McKie is referring to proposed changes modelled on the American Digital Millennium Copyright Act (DMCA), which call for a much heavier-handed approach to interpreting what kind of content uses are protected by copyright. At the same time a Canadian DMCA would accord “safe harbour” status to service providers to shelter them from a potential onslaught of copyright litigation provided they act quickly to block infringing and illegal actions on their networks. A Canadian DMCA could impact net neutrality by putting police power in the hands of the networks, while providing ISPs with strong incentives to prefer privately-negotiated content distribution deals over the chaos of user-generated traffic. The bottom line is that musicians have come to rely on the net as their number one go-to distribution and marketing tool. The net got that way by being neutral to all comers. Whether you were a platinum seller on Universal, or a couple of unknown basement-dwellers, your video had an equal chance of going viral. Without net neutrality, all the good pipe will get eaten up by whoever has the power to make the deal. Which sounds a lot like the payola days all over again.Yep, that’s what we’ll get if we don’t have net neutrality: payola for the duopoly.
Every song and album on Amazon MP3 is available exclusively in the MP3 format without digital rights management (DRM) software. This means that Amazon MP3 customers are free to enjoy their music downloads using any hardware device, including PCs, Macs™, iPods™, Zunes™, Zens™, iPhones™, RAZRs™, and BlackBerrys™; organize their music using any music management application such as iTunes™ or Windows Media Player™; and burn songs to CDs.Interesting how they didn’t mention Linux or Unix or any other free software platform.
— Amazon.com Launches Public Beta of Amazon MP3, a Digital Music Store Offering Customers Earth’s Biggest Selection of a la Carte DRM-Free MP3 Music Downloads, Amazon.com, BusinessWire, 25 Sep 2007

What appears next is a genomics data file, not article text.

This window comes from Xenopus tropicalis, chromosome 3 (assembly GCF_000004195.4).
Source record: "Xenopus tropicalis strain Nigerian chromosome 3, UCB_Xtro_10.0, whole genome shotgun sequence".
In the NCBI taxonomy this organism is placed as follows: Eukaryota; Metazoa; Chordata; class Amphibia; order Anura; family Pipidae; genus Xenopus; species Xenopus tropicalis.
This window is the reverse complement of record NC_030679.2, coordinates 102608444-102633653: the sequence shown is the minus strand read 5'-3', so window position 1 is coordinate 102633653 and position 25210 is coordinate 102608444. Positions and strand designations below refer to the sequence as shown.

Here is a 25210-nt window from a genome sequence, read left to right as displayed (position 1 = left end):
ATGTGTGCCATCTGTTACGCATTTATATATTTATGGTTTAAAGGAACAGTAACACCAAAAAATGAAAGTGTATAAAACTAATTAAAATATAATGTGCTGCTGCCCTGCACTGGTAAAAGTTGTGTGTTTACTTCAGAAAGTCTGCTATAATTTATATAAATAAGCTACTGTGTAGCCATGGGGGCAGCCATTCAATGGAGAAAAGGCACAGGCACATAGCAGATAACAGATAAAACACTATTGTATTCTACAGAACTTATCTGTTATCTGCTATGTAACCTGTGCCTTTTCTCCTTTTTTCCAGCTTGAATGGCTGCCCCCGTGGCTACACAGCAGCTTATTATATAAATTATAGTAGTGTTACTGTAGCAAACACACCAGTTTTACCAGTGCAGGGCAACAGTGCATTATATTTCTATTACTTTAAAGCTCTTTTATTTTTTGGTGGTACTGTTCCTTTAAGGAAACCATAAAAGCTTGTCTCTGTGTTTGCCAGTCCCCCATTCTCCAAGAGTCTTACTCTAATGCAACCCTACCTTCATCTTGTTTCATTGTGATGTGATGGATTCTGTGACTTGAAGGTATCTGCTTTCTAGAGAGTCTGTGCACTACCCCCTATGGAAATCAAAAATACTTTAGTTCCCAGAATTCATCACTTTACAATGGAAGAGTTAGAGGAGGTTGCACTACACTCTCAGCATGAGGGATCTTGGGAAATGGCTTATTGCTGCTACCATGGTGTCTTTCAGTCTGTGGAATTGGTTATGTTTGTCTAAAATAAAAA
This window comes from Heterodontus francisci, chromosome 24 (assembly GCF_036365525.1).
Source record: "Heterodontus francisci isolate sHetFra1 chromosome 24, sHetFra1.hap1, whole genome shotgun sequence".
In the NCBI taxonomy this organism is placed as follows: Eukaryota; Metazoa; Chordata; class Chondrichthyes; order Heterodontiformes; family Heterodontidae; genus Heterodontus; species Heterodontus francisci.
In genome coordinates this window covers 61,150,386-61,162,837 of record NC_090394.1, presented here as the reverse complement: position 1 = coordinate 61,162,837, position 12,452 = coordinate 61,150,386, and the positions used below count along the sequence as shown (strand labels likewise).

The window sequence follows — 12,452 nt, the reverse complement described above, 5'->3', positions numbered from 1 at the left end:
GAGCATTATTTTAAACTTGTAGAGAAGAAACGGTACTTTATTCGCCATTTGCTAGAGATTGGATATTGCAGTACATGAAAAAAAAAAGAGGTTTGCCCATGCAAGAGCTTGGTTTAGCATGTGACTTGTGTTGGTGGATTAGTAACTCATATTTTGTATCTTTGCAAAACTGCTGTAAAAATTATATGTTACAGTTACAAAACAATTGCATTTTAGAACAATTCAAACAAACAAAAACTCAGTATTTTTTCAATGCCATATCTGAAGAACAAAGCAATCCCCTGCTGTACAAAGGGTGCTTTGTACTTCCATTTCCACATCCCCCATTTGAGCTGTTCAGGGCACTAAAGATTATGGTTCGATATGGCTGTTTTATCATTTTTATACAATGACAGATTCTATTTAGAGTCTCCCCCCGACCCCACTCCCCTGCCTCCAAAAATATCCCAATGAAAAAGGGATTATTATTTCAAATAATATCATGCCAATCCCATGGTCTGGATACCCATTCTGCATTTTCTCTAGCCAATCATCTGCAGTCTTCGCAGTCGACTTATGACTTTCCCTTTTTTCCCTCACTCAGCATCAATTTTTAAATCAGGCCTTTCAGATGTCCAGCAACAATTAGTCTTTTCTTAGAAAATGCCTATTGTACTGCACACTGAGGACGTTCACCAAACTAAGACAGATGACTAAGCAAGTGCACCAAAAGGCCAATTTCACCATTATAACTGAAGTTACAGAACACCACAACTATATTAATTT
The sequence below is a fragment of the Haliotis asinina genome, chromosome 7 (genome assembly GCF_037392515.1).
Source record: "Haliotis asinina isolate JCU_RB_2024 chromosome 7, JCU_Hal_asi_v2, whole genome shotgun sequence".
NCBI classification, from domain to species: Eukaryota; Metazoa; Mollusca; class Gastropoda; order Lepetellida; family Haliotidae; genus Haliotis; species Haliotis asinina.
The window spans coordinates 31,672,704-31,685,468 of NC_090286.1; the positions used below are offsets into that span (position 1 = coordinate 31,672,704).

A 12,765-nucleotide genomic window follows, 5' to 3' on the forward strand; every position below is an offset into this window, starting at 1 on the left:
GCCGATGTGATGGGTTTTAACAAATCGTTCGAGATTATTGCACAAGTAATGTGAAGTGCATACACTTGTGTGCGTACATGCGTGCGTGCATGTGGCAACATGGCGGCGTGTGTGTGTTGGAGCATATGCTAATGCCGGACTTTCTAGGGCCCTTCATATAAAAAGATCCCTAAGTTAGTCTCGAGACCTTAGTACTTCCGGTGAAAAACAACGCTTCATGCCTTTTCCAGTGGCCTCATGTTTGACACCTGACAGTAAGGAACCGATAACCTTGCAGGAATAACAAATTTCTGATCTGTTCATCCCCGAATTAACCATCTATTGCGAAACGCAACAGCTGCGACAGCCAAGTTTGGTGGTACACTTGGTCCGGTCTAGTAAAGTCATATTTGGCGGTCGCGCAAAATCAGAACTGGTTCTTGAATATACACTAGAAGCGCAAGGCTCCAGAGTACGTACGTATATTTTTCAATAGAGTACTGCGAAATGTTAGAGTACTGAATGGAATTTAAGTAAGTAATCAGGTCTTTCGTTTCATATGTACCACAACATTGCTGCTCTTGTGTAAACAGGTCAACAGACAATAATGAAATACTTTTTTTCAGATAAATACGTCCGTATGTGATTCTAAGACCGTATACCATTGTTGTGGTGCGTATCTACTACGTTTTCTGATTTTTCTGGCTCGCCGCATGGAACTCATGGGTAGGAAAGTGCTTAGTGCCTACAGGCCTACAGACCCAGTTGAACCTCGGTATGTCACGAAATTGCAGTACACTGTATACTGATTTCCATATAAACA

PS: Seen on BoingBoing.
AT&T Inc. has joined Hollywood studios and recording companies in trying to keep pirated films, music and other content off its network — the first major carrier of Internet traffic to do so.Get ready for the Amazon Channel or settle for Internet Base Service. Continue reading
And now you do what they told ya,
now you’re under control
FCC Commissioner Michael Copps, fire-breathing advocate of network neutrality regulation and opponent of media consolidation, has taken a stand on AT&T’s now infamous censorship of Pearl Jam front man Eddie Vedder’s anti-Bush remarks at Lollapalooza. In an interview with OpenLeft.com’s Matt Stoller, Copps supported the idea that there’s a link between AT&T’s deletion of Vedder’s political comments from a webcast of the concert and the network neutrality fight that’s brewing in the halls of Congress.And it’s good that Copps sees the connection between this episode and media consolidation. Copps talks a good talk, but will he do more than “grudgingly accept” this sort of thing, like he did the bogus 700Mhz auction rules? Will he vote against, and will he persuade other commissioners to do the same? And can someone persuade Congress to change the FCC’s tune? It’s all very well to rage against the machine, but who’s going to change it?
“Events like this are connected to the larger issue of network neutrality, so it is very very important,” Copps said in response to a question about whether or not AT&T’s censorship of Vedder has any implications for network neutrality. He went on to say, “So when something like the episode occurs with Pearl Jam that you’re referencing that ought to concern all of us… because if you can do it for one group, you can do it to any group and say ‘Well, it’s not intentional,’ and things like that. But nobody should have that power to do that and then be able to exercise distributive control over the distribution and control over the content too.